Diagnostically Challenging Spindle Cell Lipomas: A Report of 34 “Low-Fat” and “Fat-Free” Variants

Department of Anatomic Pathology, Cleveland Clinic, Cleveland, OH 44195, USA.
American Journal of Dermatopathology (Impact Factor: 1.39). 10/2007; 29(5):437-42. DOI: 10.1097/DAD.0b013e31813735df
Source: PubMed


Spindle cell lipomas (SCL) classically occur as subcutaneous masses in the upper trunk/neck of older men and are composed of mature fat, CD34-positive spindled cells, ropey collagen, myxoid matrix, and blood vessels. A number of variants have been reported, including SCL with pseudoangiomatous change, composite SCL hibernoma, and composite SCL/pleomorphic lipoma. A review of over 300 consultation cases diagnosed as SCL revealed 34 cases in which fat was noted to be present in <5% of the tumor (n = 30) or absent (n = 4). These cases posed diagnostic difficulties because of the dearth of fat; we propose the terms "low-fat" and "fat-free" SCL for these variants. The tumors presented in older men (mean, 56 years; ratio of males to females, 11:1) and presented as small (mean, 2.0 cm) circumscribed dermal or subcutaneous masses of the head/neck (n = 18), back (n = 7), shoulder (n = 5), leg (n = 2), arm (n = 1), or unknown location (n = 1). In the majority, referring pathologists considered benign diagnoses, usually benign nerve sheath tumors, but in four cases low-grade sarcoma was considered. In only three cases was SCL considered. The tumors were composed of aggregates of CD34-positive, bland spindled cells arranged in characteristic parallel arrays, admixed with ropey collagen and myxoid matrix. Isolated clusters or single adipocytes were present in 30 cases; four were devoid of fat. CD34 was diffusely positive (10/11). A high index of suspicion based on clinical context and identification of other typical features of SCL are key features to the diagnosis of low-fat and fat-free SCL.

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Available from: Steven D Billings, Oct 03, 2015
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    • "Although the histopathological features suggested the diagnosis of pleomorphic lipoma, it remained challenging because of the lack of a fat component. Recently, Sachdeva [11] and Billings [18] reported the ‘low-fat’ and ‘fat-free’ variants of pleomorphic lipoma and spindle cell lipoma, respectively. Meanwhile, they proposed that the key to the diagnosis of such variants lies in the nonlipogenic component rather than the lipogenic component. "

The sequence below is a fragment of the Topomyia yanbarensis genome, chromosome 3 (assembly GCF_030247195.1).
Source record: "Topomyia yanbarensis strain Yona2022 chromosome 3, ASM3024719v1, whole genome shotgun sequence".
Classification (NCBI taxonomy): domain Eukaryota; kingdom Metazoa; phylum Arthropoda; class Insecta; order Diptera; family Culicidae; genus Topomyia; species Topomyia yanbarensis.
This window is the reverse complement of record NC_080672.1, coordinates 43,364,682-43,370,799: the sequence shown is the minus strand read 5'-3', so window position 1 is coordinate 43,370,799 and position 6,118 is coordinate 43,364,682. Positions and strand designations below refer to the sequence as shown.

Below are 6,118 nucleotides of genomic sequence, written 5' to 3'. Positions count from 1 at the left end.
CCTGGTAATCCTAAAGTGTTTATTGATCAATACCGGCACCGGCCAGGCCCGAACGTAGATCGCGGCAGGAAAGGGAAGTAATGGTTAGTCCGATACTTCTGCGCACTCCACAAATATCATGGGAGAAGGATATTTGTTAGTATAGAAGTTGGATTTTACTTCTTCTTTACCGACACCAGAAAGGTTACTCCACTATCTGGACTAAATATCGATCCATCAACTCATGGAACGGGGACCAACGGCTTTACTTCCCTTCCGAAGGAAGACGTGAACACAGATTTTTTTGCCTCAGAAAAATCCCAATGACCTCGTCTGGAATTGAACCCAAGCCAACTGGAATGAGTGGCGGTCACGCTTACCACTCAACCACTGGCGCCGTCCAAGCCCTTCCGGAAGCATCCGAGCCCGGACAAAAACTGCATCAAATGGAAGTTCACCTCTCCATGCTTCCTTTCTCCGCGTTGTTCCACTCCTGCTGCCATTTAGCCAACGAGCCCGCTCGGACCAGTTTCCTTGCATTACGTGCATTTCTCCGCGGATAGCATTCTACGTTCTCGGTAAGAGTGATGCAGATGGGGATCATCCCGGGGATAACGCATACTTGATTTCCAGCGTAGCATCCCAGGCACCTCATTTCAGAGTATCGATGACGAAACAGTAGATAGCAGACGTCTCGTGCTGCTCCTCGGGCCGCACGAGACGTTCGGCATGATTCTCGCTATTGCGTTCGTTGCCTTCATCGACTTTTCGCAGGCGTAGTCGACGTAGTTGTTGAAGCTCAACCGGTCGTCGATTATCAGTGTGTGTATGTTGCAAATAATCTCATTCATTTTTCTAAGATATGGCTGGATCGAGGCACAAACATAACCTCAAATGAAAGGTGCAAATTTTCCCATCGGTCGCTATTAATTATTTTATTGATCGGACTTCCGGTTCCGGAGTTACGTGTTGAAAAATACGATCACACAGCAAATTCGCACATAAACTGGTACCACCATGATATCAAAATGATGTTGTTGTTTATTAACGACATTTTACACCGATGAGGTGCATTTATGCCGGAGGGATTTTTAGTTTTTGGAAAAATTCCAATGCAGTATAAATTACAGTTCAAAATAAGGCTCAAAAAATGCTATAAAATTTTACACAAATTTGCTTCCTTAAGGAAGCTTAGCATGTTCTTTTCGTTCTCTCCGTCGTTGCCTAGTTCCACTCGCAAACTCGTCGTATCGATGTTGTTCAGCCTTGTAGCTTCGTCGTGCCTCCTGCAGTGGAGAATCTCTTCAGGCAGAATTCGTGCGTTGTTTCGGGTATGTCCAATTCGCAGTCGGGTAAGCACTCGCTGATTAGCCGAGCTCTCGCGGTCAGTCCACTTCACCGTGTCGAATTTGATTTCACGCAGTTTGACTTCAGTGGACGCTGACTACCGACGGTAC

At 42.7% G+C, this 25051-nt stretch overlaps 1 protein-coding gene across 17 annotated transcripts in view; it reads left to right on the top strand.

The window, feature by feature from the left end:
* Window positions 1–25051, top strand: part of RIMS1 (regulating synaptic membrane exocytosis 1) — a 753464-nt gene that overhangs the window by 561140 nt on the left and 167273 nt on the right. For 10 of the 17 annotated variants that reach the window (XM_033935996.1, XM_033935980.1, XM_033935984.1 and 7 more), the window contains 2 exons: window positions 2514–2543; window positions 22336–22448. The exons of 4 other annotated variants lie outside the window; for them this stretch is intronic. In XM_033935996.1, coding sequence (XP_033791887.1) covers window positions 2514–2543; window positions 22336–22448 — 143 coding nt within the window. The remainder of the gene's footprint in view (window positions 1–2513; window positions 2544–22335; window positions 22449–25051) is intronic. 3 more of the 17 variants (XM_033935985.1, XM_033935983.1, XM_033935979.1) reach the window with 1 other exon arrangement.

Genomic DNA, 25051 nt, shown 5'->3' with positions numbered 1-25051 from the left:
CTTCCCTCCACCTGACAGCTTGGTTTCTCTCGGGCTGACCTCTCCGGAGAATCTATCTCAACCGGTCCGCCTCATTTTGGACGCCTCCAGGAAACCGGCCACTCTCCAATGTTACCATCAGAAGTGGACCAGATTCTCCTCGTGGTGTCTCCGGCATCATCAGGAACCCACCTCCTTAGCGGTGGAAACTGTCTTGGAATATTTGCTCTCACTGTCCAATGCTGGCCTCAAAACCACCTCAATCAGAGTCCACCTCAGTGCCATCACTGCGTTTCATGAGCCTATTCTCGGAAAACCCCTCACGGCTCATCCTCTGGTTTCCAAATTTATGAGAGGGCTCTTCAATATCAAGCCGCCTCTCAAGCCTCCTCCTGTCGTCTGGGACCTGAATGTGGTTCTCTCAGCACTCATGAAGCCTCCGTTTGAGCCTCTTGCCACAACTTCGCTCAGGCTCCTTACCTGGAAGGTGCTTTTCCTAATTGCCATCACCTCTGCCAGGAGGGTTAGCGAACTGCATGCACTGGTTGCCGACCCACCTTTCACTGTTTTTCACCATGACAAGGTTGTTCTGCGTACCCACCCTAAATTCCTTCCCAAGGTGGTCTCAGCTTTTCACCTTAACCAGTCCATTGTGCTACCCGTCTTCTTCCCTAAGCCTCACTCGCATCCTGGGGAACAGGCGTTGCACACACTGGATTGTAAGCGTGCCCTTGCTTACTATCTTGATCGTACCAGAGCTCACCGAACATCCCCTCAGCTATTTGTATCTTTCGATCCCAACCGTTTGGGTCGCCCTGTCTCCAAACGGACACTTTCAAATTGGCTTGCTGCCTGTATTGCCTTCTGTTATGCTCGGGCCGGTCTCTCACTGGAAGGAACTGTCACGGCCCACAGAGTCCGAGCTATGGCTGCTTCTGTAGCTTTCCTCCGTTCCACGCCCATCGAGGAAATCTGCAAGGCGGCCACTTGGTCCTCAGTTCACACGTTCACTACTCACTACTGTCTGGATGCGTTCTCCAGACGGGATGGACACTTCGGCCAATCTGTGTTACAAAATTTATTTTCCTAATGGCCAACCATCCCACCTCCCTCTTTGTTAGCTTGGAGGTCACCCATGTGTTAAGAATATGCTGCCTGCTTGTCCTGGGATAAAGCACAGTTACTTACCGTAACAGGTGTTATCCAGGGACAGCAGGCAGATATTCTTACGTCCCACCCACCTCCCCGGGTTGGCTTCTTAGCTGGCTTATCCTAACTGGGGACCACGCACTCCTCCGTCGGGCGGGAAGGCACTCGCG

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    ABSTRACT: Pleomorphic lipoma is a rare neoplasm that predominantly occurs in the dermis or subcutis of the posterior neck, upper back, and shoulders. Although pleomorphic lipoma is a benign tumor, it may contain atypical cells. As a variant of spindle cell lipoma, pleomorphic lipoma clinically presents as a slow-growing and well-circumscribed subcutaneous mass. Rarely, some patients have multiple lesions. Histologically, pleomorphic lipoma is composed of mature fat, bland spindle-shaped mesenchymal cells, and coarse 'rope-like' collagen bands. In addition, lipoma contains multinucleated floret-like giant cells. Although spindle cell lipoma/pleomorphic lipoma with little fat was seen in the original series described by Enzinger and Harvey, cases with little to no fat remain diagnostically challenging. Herein, we report a case of 'fat-free' pleomorphic lipoma occurring in the upper back and axilla simultaneously. Although the lipoma was typically composed of bland spindle-shaped cells, rope-like collagen, scattered floret-like giant cells, and striking stromal myxoid change in the background, mature fat was absent. Immunohistochemical analyses showed positive staining for CD34, vimentin, and Bcl-2, and negative staining for S100, confirming the diagnosis of pleomorphic lipoma.
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    ABSTRACT: Spindle cell lipoma (SCL) typically occurs in elderly men as a solitary lesion in the posterior neck and back, but less commonly also involves the oral cavity. Here, we describe a rare case of bilateral multiple SCLs of the tongue. The patient was a 72-year-old Japanese man with multiple painless soft nodules in the bilateral margins of the tongue. The patient was not obese, and had used alcohol moderately for more than 40 years. A clinical diagnosis of multiple tongue lipomas was made. The tumors were resected surgically, and they exhibited the histopathological features of SCL, composed of mature fat cells, collagen-forming CD34-positive spindle cells, and sparse mast cells. This suggests that differential diagnosis of intraoral multiple lipomatous nodules should include not only lipomatosis but also multiple SCLs, notwithstanding the rare incidence of the latter.
    Oral Surgery, Oral Medicine, Oral Pathology, Oral Radiology, and Endodontology 08/2008; 106(2):264-9. DOI:10.1016/j.tripleo.2008.02.026 · 1.46 Impact Factor
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